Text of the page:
By David Lewellen
The National Association of Catholic Chaplains is in good financial shape for now, but the trend lines are troubling.
At the annual conference’s business meeting, Executive Director David Lichter said that the association has net assets of $1.1 million, slightly more than a year’s budget, which is considered a good margin. But forecasts for revenue, as well as for membership, point downward. Current membership is 2,186, and Lichter said that the NACC has been budgeting for an annual membership drop of 4 percent. The average age of a certified member is 61, he said, and he has been telling bishops and educational programs that “the presence of Catholic pastoral care in hospitals is in jeopardy unless more women and men are encouraged to consider chaplaincy as a ministry.”
Looking for long-term solutions, the NACC is exploring how best to coordinate efforts with other Catholic ministry groups to provide the highest quality pastoral care where it is needed, such as prisons, airports, and parishes. Through a letter from Bishop Donald Hying, the episcopal liaison, the association has also reached out to archbishops to get on the agenda of provincial meetings. The NACC is considering adding membership categories so that dioceses or other organizations could join, and is discussing other levels of certification categories. “This wasn’t thought up in the last two weeks,” Lichter said, alluding to the recent move by HealthCare Chaplaincy Network to create a competing organization with lower standards.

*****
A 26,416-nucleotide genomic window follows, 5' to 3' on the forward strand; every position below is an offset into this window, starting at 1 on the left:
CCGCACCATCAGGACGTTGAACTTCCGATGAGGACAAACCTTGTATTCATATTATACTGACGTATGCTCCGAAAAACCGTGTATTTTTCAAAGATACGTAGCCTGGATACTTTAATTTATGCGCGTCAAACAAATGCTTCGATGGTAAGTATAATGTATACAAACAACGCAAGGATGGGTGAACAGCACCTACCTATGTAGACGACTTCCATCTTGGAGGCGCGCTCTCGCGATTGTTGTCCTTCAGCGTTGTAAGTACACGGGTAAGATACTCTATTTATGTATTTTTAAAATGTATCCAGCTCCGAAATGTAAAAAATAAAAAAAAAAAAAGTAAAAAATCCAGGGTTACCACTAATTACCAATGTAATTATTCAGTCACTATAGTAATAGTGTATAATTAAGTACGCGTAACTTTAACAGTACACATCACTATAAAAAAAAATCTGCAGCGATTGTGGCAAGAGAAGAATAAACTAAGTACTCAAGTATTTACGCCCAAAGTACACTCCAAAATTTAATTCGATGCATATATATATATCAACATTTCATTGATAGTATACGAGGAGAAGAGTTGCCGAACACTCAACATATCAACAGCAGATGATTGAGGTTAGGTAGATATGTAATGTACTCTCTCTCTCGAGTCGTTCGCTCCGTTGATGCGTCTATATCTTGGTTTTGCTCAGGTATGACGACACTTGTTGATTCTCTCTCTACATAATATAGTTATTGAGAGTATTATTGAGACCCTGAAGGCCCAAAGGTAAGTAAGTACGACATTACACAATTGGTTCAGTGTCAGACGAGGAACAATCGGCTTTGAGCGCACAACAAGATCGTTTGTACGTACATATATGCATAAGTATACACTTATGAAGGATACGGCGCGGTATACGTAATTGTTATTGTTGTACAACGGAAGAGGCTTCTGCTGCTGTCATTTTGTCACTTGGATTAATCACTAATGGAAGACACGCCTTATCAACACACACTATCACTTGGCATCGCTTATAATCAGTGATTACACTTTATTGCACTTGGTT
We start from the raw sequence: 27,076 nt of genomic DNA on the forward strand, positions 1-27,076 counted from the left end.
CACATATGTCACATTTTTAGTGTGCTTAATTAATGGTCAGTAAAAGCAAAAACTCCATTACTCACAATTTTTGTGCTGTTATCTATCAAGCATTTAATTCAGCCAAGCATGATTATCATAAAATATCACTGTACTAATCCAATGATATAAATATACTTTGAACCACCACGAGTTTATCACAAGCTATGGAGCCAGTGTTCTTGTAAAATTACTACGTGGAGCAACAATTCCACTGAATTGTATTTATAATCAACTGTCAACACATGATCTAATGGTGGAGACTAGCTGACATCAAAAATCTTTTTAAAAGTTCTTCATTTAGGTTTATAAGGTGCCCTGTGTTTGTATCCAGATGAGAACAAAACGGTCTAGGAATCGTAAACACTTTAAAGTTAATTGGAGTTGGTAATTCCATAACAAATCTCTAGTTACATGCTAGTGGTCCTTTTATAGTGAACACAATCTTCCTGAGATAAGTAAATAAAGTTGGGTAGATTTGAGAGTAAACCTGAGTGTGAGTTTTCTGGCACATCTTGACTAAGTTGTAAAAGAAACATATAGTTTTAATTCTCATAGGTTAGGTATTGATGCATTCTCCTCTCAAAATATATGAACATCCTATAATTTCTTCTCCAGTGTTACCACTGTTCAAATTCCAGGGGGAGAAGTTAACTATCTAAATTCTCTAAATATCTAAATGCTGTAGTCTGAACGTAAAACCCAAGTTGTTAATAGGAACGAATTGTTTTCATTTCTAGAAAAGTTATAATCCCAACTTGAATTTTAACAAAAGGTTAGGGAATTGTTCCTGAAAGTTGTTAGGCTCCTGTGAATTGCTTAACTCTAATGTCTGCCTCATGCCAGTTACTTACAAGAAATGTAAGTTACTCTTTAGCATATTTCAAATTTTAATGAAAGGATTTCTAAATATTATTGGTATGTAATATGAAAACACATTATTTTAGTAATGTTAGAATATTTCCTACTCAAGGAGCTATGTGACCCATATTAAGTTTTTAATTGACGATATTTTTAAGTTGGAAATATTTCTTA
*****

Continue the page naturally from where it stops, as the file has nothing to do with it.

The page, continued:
Elaborating on that development, Board Chair Mary Lou O’Gorman praised the quick and unified response by the NACC, APC, NAJC and ACPE. “We believe the Common Standards are the gold standard,” she said. Along with ecclesial endorsement, “It roots our identity and makes us accountable and credible.”
During the question period, new board member Tim Serban said that the NACC would be willing to work with HCCN, if an invitation were extended, rather than “just play offense or defense.” But, he pointed out, disruption can represent opportunity.
Serban also announced that four candidates will compete for two open spots on the Board of Directors, to be elected this summer and take office in January. The four are Bev Beltramo, Nancy Cook, Carolanne Hauck, and Hyun Underwood.